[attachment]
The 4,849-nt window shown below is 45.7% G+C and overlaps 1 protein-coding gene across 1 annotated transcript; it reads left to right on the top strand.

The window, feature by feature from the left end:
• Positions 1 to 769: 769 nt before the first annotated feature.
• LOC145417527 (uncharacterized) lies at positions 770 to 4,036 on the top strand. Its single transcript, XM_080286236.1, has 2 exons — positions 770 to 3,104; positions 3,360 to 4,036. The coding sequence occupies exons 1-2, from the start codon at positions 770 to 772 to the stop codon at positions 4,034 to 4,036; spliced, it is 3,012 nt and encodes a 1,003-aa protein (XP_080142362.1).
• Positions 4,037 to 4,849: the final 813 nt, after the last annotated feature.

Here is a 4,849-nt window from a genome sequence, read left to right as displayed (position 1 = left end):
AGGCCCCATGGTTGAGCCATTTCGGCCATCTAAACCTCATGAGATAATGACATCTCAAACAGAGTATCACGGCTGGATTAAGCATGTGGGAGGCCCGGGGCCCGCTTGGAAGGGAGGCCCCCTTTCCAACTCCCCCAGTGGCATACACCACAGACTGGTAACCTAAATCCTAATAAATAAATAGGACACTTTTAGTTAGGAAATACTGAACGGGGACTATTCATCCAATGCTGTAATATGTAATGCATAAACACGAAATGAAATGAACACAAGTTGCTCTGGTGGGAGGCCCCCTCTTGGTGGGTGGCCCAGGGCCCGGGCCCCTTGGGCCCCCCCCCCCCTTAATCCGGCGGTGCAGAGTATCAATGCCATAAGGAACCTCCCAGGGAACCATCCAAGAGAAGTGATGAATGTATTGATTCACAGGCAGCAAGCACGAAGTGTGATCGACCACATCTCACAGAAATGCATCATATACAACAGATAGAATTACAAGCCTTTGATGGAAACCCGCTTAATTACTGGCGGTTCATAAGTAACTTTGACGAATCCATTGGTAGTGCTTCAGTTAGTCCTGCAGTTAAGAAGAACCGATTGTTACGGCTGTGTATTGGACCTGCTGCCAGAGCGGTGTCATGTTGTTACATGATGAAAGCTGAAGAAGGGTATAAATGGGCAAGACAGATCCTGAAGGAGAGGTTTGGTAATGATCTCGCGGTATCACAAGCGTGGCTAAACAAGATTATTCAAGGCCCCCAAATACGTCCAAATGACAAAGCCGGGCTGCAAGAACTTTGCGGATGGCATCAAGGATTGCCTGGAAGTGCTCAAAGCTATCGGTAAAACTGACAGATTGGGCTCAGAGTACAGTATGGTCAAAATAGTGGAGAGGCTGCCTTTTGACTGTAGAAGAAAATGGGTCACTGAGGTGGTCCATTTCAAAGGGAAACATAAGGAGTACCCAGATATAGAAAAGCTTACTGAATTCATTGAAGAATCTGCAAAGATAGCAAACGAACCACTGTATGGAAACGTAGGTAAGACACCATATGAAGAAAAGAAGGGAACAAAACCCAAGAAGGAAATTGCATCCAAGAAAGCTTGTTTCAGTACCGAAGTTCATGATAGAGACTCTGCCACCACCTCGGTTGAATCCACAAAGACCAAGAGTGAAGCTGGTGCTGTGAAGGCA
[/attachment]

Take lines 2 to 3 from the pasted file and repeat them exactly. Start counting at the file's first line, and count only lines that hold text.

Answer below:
The window, feature by feature from the left end:
• Positions 1 to 769: 769 nt before the first annotated feature.